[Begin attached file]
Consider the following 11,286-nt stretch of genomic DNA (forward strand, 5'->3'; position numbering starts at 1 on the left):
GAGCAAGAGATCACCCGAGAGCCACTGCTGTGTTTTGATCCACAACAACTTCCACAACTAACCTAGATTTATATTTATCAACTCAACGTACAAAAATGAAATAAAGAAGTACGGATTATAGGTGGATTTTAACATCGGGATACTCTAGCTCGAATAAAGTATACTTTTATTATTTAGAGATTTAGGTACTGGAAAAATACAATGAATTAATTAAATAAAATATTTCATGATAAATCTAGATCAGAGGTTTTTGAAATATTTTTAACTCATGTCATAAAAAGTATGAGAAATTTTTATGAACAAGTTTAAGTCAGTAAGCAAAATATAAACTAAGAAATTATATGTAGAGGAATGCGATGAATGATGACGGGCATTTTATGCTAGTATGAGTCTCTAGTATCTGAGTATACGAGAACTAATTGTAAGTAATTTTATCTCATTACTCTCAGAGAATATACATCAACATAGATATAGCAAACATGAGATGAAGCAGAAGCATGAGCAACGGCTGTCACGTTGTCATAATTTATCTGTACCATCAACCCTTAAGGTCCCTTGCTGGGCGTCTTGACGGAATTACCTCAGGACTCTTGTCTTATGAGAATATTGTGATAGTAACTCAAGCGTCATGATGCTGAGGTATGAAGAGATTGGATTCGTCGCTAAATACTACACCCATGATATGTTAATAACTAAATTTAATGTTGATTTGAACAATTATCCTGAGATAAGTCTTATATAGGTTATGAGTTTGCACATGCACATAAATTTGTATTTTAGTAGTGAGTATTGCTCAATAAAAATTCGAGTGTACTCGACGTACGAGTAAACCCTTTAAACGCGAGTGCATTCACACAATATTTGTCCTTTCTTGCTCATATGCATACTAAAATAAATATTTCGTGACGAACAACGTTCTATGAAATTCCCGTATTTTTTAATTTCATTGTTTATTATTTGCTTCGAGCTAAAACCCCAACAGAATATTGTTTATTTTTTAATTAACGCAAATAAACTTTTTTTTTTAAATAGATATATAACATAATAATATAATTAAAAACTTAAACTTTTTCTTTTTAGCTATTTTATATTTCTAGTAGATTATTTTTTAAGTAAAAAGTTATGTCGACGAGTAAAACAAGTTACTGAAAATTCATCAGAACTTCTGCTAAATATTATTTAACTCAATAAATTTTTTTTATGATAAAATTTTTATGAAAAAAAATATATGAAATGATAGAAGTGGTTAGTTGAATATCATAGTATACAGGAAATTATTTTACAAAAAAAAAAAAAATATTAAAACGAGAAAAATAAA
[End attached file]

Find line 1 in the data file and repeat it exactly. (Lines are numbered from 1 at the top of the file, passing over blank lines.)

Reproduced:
Consider the following 11,286-nt stretch of genomic DNA (forward strand, 5'->3'; position numbering starts at 1 on the left):